Comment: Two commenters stated that the rule violated the Regulatory Flexibility Act (5 U.S.C. 605(b)). One commenter stated that the certification under the Act was insufficient because it was not sufficiently based on facts as required by the statute. Another commenter stated that HUD had available a course of action that would have been less burdensome to small entities, which was use of the $40 million emergency credit subsidy. The commenters stated that the accompanying notice was faulty for this same reason.

HUD Response: Section 605(b) of the Regulatory Flexibility Act requires that a certification that a proposed rule will not have a significant economic impact on a substantial number of small entities be accompanied by “a statement providing the factual basis for such certification.” HUD provided its factual basis in the preamble to the interim rule.

Furthermore, for reasons stated in HUD's response to an earlier comment on HUD's use of a good cause exception to proposed rulemaking (above), HUD does not believe use of the $40 million emergency appropriation was an appropriate alternative.

B. Substantive Issues

1. Program Continuity

Comment: One commenter stated that the rule does not meet the expressed purpose of ensuring program continuity. This commenter stated that now that HUD can change the mortgage insurance premium “in a matter of days,” the new rule actually would create more uncertainty about the program than when the rate was set by rule. The commenter stated that the only way to ensure program continuity is by calculating an adequate amount of credit subsidy. Another commenter agreed, stating that the authority to increase MIPs on 30 days' notice undermines confidence in the FHA as a stable financing vehicle. This commenter stated that projects can take months or years to plan, and it is important that there be enough time to re-evaluate and re-underwrite projects when MIP increases occur. This commenter stated that an increase in MIPs should occur no more often than annually, and be preceded by 180 days prior notice.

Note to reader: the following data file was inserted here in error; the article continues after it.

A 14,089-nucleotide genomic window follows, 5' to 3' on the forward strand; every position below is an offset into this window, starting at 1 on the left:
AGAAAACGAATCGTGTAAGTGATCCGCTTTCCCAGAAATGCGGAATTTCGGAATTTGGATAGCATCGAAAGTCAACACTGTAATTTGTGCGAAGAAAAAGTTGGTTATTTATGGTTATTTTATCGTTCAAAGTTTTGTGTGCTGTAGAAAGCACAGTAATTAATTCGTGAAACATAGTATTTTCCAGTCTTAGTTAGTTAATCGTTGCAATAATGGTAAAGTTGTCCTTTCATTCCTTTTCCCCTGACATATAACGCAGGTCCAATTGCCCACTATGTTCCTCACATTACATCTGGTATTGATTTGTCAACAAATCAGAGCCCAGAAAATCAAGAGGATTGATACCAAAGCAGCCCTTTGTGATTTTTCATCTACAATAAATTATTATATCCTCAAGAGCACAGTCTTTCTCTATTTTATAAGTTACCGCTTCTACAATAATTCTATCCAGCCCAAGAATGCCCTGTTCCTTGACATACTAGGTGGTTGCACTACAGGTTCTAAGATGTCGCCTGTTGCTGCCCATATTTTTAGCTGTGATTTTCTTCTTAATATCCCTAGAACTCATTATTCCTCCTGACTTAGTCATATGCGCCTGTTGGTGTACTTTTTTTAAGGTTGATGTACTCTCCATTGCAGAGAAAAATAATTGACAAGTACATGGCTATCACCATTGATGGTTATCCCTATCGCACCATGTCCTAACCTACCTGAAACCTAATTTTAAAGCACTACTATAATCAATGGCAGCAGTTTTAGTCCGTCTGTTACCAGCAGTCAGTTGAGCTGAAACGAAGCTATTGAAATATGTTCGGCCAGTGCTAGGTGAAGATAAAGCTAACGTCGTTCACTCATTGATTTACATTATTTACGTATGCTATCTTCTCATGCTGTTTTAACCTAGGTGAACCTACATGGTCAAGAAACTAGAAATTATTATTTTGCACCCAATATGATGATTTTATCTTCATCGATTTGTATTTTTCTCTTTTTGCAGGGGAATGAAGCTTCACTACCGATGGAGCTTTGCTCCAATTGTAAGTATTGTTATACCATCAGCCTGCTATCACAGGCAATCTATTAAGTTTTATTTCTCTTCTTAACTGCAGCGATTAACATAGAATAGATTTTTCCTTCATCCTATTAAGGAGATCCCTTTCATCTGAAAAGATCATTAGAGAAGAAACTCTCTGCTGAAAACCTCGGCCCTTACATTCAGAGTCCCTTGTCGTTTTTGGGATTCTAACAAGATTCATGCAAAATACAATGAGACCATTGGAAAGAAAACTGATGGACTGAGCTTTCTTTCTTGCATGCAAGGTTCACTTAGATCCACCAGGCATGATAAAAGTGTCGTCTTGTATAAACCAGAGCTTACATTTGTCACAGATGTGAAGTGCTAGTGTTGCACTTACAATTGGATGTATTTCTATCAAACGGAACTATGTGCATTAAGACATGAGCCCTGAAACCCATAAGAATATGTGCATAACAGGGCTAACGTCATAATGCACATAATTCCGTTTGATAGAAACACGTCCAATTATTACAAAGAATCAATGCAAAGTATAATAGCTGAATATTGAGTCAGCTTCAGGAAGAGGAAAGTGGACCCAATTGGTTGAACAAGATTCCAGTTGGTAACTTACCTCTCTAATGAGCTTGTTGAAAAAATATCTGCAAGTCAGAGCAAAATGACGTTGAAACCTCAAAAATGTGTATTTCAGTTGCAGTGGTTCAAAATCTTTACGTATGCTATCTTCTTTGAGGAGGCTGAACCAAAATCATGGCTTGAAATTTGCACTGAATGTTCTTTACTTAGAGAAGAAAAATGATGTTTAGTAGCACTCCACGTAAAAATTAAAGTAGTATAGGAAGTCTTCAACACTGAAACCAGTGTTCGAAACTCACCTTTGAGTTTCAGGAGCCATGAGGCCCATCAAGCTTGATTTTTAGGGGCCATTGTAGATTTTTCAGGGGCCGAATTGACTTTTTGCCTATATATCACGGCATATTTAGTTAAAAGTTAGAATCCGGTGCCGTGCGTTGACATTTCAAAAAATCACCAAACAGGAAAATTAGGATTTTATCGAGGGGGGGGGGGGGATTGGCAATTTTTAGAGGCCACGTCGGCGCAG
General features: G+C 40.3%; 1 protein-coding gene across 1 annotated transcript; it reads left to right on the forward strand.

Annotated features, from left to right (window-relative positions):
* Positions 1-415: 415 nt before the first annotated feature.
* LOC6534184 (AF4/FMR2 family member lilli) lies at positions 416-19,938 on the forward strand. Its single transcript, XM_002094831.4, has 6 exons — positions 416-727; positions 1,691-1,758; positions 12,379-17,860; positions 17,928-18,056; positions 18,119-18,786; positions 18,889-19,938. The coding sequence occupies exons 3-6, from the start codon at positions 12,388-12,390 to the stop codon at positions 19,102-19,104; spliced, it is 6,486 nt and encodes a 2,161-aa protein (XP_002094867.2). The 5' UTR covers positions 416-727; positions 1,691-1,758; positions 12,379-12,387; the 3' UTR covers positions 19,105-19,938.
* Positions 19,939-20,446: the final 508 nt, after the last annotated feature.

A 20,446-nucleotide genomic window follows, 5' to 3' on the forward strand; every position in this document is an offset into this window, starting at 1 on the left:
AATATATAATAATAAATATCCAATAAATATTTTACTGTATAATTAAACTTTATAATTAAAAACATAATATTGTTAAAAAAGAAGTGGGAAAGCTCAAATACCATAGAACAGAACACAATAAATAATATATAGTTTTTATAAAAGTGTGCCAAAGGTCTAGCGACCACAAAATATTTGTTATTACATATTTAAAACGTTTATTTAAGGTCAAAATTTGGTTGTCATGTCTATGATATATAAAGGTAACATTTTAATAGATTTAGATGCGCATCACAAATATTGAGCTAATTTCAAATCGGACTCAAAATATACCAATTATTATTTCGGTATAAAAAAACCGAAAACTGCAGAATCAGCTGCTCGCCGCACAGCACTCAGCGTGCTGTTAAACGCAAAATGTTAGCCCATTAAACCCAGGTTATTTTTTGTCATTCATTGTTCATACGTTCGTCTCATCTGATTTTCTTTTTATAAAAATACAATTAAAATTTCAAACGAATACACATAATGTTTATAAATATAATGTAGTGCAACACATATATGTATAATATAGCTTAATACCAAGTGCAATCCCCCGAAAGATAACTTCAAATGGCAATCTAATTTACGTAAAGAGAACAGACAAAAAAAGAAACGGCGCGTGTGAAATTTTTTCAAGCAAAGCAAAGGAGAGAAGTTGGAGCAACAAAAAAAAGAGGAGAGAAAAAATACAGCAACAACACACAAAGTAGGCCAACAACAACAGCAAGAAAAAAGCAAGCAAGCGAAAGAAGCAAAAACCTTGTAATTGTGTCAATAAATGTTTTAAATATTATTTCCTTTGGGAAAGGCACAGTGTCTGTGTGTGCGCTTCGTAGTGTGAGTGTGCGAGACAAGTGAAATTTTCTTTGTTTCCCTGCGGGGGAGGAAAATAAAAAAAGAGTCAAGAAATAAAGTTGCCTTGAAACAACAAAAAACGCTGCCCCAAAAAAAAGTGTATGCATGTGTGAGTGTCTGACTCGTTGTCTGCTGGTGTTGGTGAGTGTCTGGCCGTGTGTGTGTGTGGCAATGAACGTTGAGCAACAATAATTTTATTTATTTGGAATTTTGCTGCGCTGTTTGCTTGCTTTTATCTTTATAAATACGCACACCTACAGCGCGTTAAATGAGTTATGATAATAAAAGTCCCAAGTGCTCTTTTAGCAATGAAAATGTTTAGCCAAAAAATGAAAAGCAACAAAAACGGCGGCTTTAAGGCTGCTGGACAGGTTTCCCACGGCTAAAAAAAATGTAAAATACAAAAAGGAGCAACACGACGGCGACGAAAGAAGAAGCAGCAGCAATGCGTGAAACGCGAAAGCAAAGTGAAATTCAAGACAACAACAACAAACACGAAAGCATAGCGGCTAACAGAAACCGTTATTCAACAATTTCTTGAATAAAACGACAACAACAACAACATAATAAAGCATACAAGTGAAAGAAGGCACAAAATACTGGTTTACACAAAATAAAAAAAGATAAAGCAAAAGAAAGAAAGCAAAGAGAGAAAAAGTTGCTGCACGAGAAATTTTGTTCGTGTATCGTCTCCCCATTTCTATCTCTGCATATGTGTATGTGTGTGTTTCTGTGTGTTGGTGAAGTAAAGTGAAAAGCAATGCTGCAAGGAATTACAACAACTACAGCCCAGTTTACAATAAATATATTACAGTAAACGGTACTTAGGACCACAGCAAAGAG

HUD Response: HUD recognizes that applicants for mortgage insurance need to know the mortgage insurance premium applicable to their proposed project as far in advance as possible. Mortgage insurance premium changes are typically included in the proposed HUD budget announced in February of each year. Therefore, the industry will have received notice through the annual budget process. Additionally, any increase in MIP will generally not be effective until October 1, of each year, the start of the federal government's fiscal year.

Any decrease in premium rates will be made as soon as possible consistent with regulatory and budgetary requirements. If increases and decreases in premiums are combined in one notice, HUD reserves the right to treat the increases and decreases under identical time frames.

2. Other Negative Effect on Programs

Comment: One commenter stated that the increase in premiums in the rule and accompanying notice would have a negative effect on the Section 221(d)(3) insurance program for cooperatives. The commenter stated that because of the high mortgage insurance premium, some low- and moderate-income families without Section 8 assistance will not be able to afford to buy into cooperatives. The commenter stated that, conversely, for Section 8 residents, the increase in premiums will result in higher Section 8 costs to the government, resulting in no net savings.

HUD Response: For FY 2002, Congress appropriated $15 million in credit subsidy. Of this amount, Congress allocated $6,919,000, for the Section 221(d)(3) program for nonprofit sponsors and cooperatives to construct or substantially rehabilitate multifamily housing. The increase in mortgage insurance premiums lowered the Section 221(d)(3) credit subsidy rate and allowed more mortgages to be insured. Cooperatives have the option of using Section 213, which does not require credit subsidy and has a 50 basis point premium.